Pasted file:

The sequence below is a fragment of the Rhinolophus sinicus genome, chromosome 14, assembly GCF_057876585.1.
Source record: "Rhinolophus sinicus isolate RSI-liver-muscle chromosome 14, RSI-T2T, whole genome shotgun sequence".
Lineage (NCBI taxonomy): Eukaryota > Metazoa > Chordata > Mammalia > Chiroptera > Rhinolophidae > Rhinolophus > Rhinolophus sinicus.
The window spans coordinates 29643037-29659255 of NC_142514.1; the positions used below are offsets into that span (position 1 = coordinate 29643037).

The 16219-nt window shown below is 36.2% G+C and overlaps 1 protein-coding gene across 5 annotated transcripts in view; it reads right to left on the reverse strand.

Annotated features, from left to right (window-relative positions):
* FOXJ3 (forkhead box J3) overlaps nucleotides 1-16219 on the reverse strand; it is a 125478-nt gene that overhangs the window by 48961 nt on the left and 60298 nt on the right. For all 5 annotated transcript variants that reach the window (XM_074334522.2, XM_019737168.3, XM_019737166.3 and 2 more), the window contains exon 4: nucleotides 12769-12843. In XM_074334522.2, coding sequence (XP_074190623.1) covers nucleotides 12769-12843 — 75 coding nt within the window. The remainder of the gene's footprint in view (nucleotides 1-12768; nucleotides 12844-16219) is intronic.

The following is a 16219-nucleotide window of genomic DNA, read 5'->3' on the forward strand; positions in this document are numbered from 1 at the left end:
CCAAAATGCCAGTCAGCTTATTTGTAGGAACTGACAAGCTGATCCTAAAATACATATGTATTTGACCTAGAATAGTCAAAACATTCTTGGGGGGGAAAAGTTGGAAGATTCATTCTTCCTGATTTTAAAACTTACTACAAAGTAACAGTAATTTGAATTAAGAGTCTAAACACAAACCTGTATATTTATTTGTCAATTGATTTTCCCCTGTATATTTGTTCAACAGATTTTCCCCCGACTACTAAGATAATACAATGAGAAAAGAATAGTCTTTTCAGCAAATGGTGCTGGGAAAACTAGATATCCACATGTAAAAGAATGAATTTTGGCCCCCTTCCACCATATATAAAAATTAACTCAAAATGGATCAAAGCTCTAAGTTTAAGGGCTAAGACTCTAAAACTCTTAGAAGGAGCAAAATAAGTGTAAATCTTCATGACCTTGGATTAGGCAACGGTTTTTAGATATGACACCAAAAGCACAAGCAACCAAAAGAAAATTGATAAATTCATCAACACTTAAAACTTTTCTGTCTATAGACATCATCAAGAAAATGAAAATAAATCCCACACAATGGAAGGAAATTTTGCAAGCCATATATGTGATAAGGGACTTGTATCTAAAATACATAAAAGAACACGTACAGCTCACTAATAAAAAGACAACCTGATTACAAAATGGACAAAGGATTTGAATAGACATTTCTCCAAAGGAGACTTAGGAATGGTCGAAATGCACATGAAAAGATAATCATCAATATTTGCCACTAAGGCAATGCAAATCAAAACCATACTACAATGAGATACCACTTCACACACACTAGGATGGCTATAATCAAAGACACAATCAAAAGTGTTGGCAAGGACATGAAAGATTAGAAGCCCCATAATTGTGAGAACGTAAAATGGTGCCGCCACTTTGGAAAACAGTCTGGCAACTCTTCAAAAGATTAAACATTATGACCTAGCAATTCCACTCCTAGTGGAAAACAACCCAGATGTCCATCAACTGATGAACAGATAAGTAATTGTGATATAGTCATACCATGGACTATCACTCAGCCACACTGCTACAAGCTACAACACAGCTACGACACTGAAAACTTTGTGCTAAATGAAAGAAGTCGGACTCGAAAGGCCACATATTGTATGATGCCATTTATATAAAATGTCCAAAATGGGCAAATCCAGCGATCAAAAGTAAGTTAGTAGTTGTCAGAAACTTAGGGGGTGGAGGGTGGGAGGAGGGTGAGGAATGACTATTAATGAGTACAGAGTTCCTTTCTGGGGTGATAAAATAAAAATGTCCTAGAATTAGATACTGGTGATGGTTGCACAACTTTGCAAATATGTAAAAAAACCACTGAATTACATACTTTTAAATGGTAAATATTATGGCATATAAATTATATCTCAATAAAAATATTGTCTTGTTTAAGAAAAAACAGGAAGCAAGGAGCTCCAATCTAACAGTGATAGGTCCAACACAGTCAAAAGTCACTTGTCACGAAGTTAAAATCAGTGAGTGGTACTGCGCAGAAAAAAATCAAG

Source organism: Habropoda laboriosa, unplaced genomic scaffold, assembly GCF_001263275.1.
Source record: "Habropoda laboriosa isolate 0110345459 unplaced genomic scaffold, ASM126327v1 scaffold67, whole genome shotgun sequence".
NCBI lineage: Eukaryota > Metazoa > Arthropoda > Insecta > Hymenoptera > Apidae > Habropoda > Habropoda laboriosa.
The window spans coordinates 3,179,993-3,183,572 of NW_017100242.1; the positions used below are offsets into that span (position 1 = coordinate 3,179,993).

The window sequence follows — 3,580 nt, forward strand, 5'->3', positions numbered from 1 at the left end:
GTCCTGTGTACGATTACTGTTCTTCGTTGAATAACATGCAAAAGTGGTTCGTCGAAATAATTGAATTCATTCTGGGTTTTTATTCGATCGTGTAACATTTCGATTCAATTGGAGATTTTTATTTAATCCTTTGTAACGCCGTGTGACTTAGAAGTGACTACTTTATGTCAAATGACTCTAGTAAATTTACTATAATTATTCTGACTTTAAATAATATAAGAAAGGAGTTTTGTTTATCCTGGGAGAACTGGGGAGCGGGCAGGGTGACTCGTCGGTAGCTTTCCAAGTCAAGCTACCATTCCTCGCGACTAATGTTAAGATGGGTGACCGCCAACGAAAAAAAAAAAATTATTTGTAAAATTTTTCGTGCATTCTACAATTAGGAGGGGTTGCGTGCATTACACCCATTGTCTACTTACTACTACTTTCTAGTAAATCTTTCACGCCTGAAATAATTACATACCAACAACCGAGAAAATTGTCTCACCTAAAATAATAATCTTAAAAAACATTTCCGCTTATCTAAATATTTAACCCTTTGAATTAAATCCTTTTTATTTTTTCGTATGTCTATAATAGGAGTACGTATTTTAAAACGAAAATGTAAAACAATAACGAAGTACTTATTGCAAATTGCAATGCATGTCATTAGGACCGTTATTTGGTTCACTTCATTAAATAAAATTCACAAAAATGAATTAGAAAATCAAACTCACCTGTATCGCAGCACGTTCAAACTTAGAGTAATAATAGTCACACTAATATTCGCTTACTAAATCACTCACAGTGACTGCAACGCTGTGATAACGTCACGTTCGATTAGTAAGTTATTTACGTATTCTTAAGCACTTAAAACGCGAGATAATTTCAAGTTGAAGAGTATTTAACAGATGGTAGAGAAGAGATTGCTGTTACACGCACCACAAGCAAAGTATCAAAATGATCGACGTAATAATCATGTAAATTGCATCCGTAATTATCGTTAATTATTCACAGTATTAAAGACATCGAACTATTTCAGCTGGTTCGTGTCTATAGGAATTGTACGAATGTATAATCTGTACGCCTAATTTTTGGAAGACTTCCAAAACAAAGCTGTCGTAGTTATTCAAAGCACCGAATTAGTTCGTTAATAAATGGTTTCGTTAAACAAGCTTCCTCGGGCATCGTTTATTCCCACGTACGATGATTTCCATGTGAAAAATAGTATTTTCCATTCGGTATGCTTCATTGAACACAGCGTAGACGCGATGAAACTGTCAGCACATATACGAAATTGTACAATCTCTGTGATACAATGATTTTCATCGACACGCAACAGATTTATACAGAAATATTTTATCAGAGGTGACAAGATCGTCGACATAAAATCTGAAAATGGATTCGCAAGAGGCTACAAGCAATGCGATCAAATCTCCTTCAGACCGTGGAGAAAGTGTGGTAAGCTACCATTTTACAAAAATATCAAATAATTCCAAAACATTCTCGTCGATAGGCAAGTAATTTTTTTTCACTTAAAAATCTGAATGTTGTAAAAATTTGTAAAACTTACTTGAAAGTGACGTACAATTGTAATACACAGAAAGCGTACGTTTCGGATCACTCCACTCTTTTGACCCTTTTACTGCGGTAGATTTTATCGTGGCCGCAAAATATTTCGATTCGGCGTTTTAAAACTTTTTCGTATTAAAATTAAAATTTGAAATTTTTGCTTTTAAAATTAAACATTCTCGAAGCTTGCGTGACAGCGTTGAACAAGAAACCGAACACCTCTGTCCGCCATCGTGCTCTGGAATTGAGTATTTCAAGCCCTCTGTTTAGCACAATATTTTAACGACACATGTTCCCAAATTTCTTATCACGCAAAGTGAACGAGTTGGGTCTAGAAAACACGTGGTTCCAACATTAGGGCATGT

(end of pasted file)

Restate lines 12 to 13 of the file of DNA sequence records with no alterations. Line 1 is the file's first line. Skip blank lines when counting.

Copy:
NCBI lineage: Eukaryota > Metazoa > Arthropoda > Insecta > Hymenoptera > Apidae > Habropoda > Habropoda laboriosa.
The window spans coordinates 3,179,993-3,183,572 of NW_017100242.1; the positions used below are offsets into that span (position 1 = coordinate 3,179,993).